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And I’d counter by saying the basic schooling in technique means that dancers don’t move naturally in a way that is displeasing, which is why teaching technique is so important! It becomes the natural way to move and you naturally express yourself in an aesthetic way, it isn’t a conscious decision. I agree with you that for me, some of the syllabi are not my cup of tea and I feel that I’m being taught to be a bit ‘mechanical’. However I think maybe it’s just that they don’t mimic my natural learning and movement so they feel unnatural to me whereas other people are much more comfortable. I remember free movement in exams when I was young, not great for me. On the surface yes this is a chance to express yourself but I’m not that type of person. I need to step back, think, research , try a few things and only then would I be able to really give my best. Which is actually more what you’d be doing in real life as a dancer. Different type of personality that likes to jump straight in would I’m sure perform much better! To be honest I’d expect any good teacher to be incorporating non syllabus work in to grades etc anyway

I didn’t really read it as a thread about why we dance but I’ll be honest in saying I didn’t really quite get the jist of all the replies either!

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Sorry, yes, it was a bit off topic! Apologies Polik.

It was all the talk of exams, exams, exams. Sending me crazy 😜 

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Valentina, I think I’d go back to the various comments on this thread (and others) that point out that a specific named syllabus is not really the issue. As others have pointed out, most of the major ballet schools with International reputations, don’t adhere to the named examination syllabi. 

 

All  these named syllabi are simply  ways of offering a graded framework for teachers, and a set of recognised standards and qualifications. But frankly, those qualifications mean little in the performing world. 

 

So so I don’t think that there’s a single answer to your question about which syllabus best encourages “passion.” They all do, and they all don’t - because it’s technique we’re learning mostly. It’s up to the individual dancer to find her or his expression.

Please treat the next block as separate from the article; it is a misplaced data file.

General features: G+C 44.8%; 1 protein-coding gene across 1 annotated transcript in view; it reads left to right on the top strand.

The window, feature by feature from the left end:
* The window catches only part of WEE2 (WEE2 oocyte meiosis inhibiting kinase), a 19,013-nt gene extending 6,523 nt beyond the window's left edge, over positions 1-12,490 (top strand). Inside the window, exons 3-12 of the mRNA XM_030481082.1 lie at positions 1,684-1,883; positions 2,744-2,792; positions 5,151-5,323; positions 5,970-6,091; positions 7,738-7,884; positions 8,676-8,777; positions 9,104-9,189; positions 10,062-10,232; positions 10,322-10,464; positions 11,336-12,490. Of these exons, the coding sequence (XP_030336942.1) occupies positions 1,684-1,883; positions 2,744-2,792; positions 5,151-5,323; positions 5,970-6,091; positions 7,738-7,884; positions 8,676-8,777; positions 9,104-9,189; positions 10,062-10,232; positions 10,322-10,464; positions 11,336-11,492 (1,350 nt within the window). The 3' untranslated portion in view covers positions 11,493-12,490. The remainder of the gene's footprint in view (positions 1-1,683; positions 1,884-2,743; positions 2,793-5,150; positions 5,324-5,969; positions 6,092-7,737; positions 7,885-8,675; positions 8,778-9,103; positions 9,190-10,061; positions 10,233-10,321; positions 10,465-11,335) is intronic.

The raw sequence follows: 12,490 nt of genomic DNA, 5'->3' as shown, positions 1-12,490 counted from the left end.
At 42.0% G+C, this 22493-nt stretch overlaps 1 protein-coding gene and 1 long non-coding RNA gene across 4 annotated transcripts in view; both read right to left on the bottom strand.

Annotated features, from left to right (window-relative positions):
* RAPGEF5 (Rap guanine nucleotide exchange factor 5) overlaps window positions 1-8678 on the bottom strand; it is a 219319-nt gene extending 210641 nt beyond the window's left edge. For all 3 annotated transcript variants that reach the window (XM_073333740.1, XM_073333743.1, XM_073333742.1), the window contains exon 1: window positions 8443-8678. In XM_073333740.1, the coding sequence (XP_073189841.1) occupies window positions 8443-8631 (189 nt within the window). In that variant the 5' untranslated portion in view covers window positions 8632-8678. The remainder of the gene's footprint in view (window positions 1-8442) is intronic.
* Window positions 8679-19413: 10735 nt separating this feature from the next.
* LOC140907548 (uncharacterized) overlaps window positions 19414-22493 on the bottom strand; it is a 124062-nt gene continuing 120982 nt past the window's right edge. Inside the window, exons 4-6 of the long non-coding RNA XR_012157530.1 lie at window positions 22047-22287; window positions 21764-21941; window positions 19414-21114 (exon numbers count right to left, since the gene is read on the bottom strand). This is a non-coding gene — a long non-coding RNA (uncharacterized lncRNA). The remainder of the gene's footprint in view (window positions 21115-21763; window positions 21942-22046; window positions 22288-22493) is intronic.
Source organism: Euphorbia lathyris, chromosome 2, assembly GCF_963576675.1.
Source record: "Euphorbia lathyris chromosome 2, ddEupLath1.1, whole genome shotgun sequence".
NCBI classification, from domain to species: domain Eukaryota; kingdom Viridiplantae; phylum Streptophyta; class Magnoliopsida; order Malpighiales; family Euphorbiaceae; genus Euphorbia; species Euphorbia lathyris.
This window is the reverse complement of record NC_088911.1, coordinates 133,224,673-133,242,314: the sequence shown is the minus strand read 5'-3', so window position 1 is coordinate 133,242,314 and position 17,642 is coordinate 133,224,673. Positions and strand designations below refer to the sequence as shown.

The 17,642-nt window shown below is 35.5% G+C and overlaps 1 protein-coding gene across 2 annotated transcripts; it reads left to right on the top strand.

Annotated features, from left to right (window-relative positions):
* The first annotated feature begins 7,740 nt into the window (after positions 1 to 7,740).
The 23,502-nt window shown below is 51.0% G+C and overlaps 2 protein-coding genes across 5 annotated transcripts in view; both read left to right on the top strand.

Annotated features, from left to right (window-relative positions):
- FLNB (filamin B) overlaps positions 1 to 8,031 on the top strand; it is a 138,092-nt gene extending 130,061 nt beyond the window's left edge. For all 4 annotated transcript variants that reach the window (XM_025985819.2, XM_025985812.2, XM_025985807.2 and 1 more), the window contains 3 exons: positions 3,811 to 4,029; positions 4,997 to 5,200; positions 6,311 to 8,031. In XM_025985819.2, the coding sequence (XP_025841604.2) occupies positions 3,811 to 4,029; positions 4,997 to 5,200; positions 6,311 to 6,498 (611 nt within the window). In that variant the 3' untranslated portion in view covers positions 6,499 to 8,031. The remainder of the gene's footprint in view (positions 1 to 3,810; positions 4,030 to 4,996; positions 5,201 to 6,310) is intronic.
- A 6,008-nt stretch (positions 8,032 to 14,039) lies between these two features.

Personally, I actually don’t care about named syllabi and their relative merits and demerits. Ballet is ballet and it can be well or badly taught. I think people should be looking for the best possible teaching. That’s the main thing. 

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16 minutes ago, Kate_N said:

Personally, I actually don’t care about named syllabi and their relative merits and demerits. Ballet is ballet and it can be well or badly taught. I think people should be looking for the best possible teaching. That’s the main thing. 

Hear hear to that :) The quality of the teaching is the most important thing, and not the specific syllabus taught.

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Yeah, it is interesting seeing everyone's responses, just to clarify (although no one is disputing it), I want the more graded/set work to broaden my vocabulary so-to-speak, so that if i do end up going into an amature ballet company in my spare time I will be 'fluent' in anything and everything, although there is always time to learn and improve. I do agree that expression is also very important, but then again this is a fine balance between technique and expression. An expressionless dancer who does the most spectacular moves will probably still get a round-of-applause from the audience, although if it was done with expression it would probably of had a better response. I know the essence of dancing is expression through movement, but Ballet also has that technical side, well all dancing does but Ballet in particular, and that's why in this case I want this side, expression will come with the familiarity with the steps. But overall I agree after listening to everyone's replies that it doesn't really matter what board I go with or what class necessarily, as long as the teaching is good and I enjoy myself that is most important. ANd in Grades anyway (for ISTD at least, I expect RAD as well as it is more 'expression') you get marks for expression and 'performing', so doing exams wouldn't put you aside from needing to express now and then.